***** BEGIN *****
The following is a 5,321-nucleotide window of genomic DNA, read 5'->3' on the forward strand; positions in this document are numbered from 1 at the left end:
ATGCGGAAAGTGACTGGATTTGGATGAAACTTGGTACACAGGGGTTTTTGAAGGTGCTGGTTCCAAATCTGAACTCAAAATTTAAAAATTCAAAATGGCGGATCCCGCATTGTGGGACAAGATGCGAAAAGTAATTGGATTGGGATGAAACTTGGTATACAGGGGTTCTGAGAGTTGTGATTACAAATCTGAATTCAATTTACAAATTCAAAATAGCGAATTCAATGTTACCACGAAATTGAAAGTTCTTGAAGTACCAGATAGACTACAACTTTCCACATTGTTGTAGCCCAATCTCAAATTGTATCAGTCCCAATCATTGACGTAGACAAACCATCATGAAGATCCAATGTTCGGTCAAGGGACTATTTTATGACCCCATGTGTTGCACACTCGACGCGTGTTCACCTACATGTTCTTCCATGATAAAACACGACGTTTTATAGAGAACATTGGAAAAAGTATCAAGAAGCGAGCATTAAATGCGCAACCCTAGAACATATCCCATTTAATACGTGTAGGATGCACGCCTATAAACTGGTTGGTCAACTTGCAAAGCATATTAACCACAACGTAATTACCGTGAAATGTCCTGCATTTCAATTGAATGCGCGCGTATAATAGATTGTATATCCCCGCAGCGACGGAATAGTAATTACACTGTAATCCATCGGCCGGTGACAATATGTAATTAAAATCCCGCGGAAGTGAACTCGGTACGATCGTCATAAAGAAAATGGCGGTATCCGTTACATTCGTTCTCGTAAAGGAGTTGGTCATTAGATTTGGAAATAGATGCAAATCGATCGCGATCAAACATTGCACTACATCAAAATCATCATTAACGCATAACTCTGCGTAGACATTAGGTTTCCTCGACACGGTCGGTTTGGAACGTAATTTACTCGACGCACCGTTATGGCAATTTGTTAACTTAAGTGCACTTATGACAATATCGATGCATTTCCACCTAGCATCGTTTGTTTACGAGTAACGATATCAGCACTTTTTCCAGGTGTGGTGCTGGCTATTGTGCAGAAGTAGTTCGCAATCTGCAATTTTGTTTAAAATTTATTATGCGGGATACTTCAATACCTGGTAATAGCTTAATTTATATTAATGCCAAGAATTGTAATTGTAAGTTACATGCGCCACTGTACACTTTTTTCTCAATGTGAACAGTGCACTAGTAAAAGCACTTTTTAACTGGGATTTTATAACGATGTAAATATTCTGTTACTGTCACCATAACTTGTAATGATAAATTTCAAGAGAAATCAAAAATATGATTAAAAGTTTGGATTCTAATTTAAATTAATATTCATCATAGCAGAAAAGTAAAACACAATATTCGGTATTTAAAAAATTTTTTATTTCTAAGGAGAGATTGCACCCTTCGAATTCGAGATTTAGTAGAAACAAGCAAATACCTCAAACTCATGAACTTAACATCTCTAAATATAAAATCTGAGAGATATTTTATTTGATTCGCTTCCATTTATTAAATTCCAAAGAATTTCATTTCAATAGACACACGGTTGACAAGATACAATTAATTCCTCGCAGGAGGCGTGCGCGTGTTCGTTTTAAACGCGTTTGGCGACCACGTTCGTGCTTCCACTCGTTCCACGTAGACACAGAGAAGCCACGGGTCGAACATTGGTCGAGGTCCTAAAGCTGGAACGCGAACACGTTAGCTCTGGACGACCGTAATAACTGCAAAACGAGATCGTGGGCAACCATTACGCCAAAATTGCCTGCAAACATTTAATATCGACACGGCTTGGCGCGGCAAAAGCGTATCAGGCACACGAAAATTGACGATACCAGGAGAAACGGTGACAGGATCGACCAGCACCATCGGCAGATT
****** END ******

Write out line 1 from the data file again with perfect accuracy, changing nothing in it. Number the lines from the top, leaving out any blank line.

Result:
The following is a 5,321-nucleotide window of genomic DNA, read 5'->3' on the forward strand; positions in this document are numbered from 1 at the left end: